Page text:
White House press secretary Kayleigh McEnany appears to have taken on a new gig. In addition to her role as a government employee, she’s now serving as a senior aide on her boss’s reelection campaign.
In an appearance on Fox News on Tuesday morning, McEnany was introduced as “Trump 2020 senior adviser and White House press secretary.” A few hours later, Fox Business Network host Stuart Varney introduced McEnany by saying she is “serving now as adviser for the Trump campaign."
McEnany’s dual roles for the White House and the Trump reelection campaign immediately set off alarm bells among good-government advocates, who said they represent yet another instance of the often blurry lines between the Trump administration and the president’s political operation.
“This looks like the latest example of Trump administration officials bending and breaking ethics laws and norms,” said Paul Seamus Ryan, the vice president of litigation for the group Common Cause. “This is unfortunately par for the course for this administration.”
A White House spokesperson said McEnany was not representing the White House during her Fox appearances on Tuesday.
“Kayleigh was appearing in her personal capacity as a private citizen,” the spokesperson said.
A spokesperson for the Trump campaign confirmed that McEnany is an unpaid adviser and also said she was appearing on Fox on Tuesday in a personal capacity. The spokesperson said that cable news shows on which she appears “have been instructed not to refer to her with her White House title,” notwithstanding the America’s Newsroom introduction on Tuesday that included both her campaign and White House titles.
While most of McEnany’s two Fox hits on Tuesday concerned the status of the Trump campaign and the 2020 race, she also weighed in on official administration policy on issues such as COVID relief negotiations with congressional Democrats.
“The chances [for a deal] are slim when you have someone like Nancy Pelosi as Speaker of the House,” McEnany told Varney. “If we’re providing stimulus relief for the American people, it should be just that, for American people, for United States citizens, not a wish-list from the liberal left,” McEnany told Varney.
Speaking in front of a backdrop that featured both the White House and the Trump campaign logo, McEnany also rattled off a series of policy proposals that “we offered” in those negotiations.
It’s that sort of blurry line between White House and campaign messaging, and the prospect that taxpayer resources could continue bolstering the president’s reelection effort, that concern Ryan.
“This excerpt is McEnany commenting on federal government policy currently being negotiated by the Trump administration with Congress. This is McEnany doing the work of a [White House] press secretary,” he said. “It's permissible for someone who works in the White House to also do campaign work. They just can't mix the two. They can’t try to do the two things simultaneously.”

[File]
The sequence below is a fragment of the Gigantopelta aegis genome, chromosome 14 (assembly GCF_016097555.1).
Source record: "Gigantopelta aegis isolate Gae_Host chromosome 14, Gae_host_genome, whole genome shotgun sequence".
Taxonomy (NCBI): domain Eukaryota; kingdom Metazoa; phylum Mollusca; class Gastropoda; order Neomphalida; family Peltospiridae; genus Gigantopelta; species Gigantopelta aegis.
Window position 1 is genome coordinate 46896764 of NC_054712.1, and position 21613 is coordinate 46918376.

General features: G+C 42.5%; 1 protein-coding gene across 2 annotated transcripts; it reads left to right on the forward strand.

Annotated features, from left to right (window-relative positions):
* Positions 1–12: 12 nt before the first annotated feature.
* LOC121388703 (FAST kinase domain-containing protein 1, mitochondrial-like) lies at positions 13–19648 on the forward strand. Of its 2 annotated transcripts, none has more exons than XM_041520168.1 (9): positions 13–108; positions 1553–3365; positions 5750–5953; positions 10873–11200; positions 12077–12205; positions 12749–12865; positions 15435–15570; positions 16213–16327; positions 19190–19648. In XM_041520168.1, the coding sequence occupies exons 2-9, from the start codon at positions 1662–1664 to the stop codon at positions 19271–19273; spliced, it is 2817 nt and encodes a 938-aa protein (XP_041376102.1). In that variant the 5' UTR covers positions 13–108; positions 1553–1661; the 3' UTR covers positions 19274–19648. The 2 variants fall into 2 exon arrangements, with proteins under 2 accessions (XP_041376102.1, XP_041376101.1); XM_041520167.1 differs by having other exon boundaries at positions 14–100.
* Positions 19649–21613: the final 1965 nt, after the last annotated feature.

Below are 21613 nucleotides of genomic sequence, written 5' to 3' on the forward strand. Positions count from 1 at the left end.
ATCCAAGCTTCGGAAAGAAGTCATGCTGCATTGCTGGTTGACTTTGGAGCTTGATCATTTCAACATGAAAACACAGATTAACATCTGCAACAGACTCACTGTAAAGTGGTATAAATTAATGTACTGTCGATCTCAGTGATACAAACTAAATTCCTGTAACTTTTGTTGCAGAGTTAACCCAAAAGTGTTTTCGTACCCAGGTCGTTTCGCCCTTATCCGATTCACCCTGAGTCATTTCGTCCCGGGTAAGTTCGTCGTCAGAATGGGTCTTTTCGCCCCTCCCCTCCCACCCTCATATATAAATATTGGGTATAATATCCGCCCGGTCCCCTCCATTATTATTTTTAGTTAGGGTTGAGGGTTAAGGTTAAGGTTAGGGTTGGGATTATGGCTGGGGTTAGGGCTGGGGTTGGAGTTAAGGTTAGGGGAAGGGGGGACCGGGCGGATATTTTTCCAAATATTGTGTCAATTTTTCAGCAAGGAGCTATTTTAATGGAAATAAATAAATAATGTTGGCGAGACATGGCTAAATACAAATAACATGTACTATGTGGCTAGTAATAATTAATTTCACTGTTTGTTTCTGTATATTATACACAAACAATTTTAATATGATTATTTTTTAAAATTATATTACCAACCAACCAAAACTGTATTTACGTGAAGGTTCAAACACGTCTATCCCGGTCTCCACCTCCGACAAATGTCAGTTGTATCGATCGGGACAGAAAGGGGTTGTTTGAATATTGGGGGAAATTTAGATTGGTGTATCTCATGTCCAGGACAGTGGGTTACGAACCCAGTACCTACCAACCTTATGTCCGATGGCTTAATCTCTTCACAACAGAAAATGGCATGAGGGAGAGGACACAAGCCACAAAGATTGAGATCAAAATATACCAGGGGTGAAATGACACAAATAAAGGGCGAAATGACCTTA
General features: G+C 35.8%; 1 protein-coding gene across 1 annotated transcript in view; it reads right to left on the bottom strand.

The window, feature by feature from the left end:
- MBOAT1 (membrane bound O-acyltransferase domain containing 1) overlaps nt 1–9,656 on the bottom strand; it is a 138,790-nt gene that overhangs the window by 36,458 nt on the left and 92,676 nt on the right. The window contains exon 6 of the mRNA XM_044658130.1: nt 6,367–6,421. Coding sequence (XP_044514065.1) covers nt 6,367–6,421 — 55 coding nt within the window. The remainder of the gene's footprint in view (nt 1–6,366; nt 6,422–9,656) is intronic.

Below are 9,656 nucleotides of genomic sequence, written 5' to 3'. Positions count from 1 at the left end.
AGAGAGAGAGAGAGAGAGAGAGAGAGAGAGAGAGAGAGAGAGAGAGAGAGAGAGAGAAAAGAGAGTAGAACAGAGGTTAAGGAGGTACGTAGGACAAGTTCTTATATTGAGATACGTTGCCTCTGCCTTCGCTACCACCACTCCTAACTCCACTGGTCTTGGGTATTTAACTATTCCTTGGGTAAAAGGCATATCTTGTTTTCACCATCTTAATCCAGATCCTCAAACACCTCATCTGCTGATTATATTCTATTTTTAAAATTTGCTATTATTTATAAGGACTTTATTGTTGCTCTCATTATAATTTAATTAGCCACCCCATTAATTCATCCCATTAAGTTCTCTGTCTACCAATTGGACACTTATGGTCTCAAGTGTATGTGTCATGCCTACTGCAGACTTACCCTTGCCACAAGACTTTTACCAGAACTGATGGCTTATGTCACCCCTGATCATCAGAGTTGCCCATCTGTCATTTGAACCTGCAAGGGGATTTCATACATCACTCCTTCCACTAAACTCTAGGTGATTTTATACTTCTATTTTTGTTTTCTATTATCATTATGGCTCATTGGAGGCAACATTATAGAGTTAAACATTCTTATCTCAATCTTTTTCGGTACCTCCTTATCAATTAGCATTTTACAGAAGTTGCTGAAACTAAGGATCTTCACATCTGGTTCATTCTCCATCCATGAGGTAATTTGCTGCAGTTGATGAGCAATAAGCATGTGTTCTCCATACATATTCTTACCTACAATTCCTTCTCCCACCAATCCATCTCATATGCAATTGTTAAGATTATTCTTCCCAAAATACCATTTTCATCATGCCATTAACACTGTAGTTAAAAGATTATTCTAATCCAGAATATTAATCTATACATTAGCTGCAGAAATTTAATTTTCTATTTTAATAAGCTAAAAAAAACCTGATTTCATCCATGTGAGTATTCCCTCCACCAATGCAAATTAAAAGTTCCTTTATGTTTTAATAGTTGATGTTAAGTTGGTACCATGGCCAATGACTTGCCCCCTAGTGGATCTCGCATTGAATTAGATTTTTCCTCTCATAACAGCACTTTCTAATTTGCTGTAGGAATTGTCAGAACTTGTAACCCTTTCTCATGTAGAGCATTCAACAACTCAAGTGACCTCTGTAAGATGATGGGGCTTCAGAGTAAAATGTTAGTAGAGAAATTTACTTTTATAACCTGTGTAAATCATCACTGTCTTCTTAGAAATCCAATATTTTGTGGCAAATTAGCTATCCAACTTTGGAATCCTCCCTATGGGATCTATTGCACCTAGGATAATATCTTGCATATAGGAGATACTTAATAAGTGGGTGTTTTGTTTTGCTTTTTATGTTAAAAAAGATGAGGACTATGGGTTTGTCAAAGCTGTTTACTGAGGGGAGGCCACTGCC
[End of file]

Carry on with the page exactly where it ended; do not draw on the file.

Ryan compared the situation to controversy over illicit politicking by former senior White House adviser Kellyanne Conway, who used her official Twitter account to share political messages, leading the Office of Special Counsel to recommend her removal over violations of the Hatch Act, which bars the use of taxpayer resources for partisan purposes.
Conway brushed off the recriminations with a simple statement: “Blah blah blah.”
The Trump White House, and the president himself, have reveled in the frequent criticism they get over their unprecedented uses of taxpayer resources in the service of the president’s reelection. After coming under fire for putting on a political nominating convention on the White House grounds in August, Trump campaign communications director Tim Murtaugh tweeted, “Liberals are more upset about the use of government buildings than they ever were about the use of the FBI to target political opponents.”
McEnany’s Fox appearances on Tuesday came about two months after White House attorneys waived ethics rules so that she could meet in her capacity as a government official with employees of the Trump campaign and the Republican National Committee, both of which previously employed her.
The waiver memo is undated, but metadata in the file posted to the White House website indicates it was created on August 26. That was the day of McEnany’s speech at the Republican National Convention. She also spoke at a Trump campaign rally this month.
The White House has also waived ethics rules for another staffer, director of advance Bobby Peede, to permit communications with the Trump campaign. According to Federal Election Commission records, the Trump re-elect has made regular payments from December 2019 through early this month to the firm Event Strategies, where Peede served as a partner prior to joining the White House.
The largest of those payments, for nearly $100,000, came on August 24, two days before Peede’s waiver memo was created.
-- With reporting by Justin Baragona